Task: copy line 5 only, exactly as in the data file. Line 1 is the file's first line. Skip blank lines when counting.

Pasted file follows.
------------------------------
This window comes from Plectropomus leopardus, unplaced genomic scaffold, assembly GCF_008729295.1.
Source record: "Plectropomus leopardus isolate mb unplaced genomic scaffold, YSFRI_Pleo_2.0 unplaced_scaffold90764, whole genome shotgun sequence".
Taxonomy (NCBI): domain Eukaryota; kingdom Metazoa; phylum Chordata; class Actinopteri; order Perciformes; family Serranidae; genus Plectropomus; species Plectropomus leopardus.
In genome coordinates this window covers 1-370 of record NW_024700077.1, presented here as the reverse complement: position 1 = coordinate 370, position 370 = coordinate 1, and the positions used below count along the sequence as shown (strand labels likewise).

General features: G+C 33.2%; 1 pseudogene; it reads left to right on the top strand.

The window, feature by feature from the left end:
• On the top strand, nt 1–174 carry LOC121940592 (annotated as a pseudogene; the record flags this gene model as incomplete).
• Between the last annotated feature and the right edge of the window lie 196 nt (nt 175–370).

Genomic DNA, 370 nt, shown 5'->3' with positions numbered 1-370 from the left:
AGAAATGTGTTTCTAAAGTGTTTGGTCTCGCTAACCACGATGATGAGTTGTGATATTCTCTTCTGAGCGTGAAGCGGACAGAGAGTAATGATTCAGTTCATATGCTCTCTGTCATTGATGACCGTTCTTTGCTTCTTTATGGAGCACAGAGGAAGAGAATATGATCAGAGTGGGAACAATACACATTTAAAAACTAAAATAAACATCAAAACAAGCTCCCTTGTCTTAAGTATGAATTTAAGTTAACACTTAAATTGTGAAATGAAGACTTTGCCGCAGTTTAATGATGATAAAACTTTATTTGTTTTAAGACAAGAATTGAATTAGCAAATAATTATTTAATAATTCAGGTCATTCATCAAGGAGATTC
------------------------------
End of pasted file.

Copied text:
General features: G+C 33.2%; 1 pseudogene; it reads left to right on the top strand.